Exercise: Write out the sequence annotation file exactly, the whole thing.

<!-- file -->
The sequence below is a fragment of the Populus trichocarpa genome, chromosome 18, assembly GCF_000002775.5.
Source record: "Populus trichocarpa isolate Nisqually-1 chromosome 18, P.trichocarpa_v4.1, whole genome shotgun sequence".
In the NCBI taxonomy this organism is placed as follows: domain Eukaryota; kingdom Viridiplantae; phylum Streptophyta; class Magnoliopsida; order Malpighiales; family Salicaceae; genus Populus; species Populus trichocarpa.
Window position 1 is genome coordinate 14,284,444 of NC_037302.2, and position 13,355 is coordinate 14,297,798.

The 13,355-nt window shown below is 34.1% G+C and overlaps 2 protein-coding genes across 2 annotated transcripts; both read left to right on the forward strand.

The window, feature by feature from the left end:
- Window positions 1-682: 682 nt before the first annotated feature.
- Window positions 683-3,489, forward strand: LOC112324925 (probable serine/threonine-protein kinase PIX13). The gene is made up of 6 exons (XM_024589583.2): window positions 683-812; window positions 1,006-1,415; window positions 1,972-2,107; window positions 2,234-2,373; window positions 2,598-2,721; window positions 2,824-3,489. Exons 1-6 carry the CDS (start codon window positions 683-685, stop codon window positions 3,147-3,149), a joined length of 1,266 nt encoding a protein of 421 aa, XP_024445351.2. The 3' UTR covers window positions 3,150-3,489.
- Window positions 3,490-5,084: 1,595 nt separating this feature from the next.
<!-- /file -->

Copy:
The sequence below is a fragment of the Populus trichocarpa genome, chromosome 18, assembly GCF_000002775.5.
Source record: "Populus trichocarpa isolate Nisqually-1 chromosome 18, P.trichocarpa_v4.1, whole genome shotgun sequence".
In the NCBI taxonomy this organism is placed as follows: domain Eukaryota; kingdom Viridiplantae; phylum Streptophyta; class Magnoliopsida; order Malpighiales; family Salicaceae; genus Populus; species Populus trichocarpa.
Window position 1 is genome coordinate 14,284,444 of NC_037302.2, and position 13,355 is coordinate 14,297,798.

The 13,355-nt window shown below is 34.1% G+C and overlaps 2 protein-coding genes across 2 annotated transcripts; both read left to right on the forward strand.

The window, feature by feature from the left end:
- Window positions 1-682: 682 nt before the first annotated feature.
- Window positions 683-3,489, forward strand: LOC112324925 (probable serine/threonine-protein kinase PIX13). The gene is made up of 6 exons (XM_024589583.2): window positions 683-812; window positions 1,006-1,415; window positions 1,972-2,107; window positions 2,234-2,373; window positions 2,598-2,721; window positions 2,824-3,489. Exons 1-6 carry the CDS (start codon window positions 683-685, stop codon window positions 3,147-3,149), a joined length of 1,266 nt encoding a protein of 421 aa, XP_024445351.2. The 3' UTR covers window positions 3,150-3,489.
- Window positions 3,490-5,084: 1,595 nt separating this feature from the next.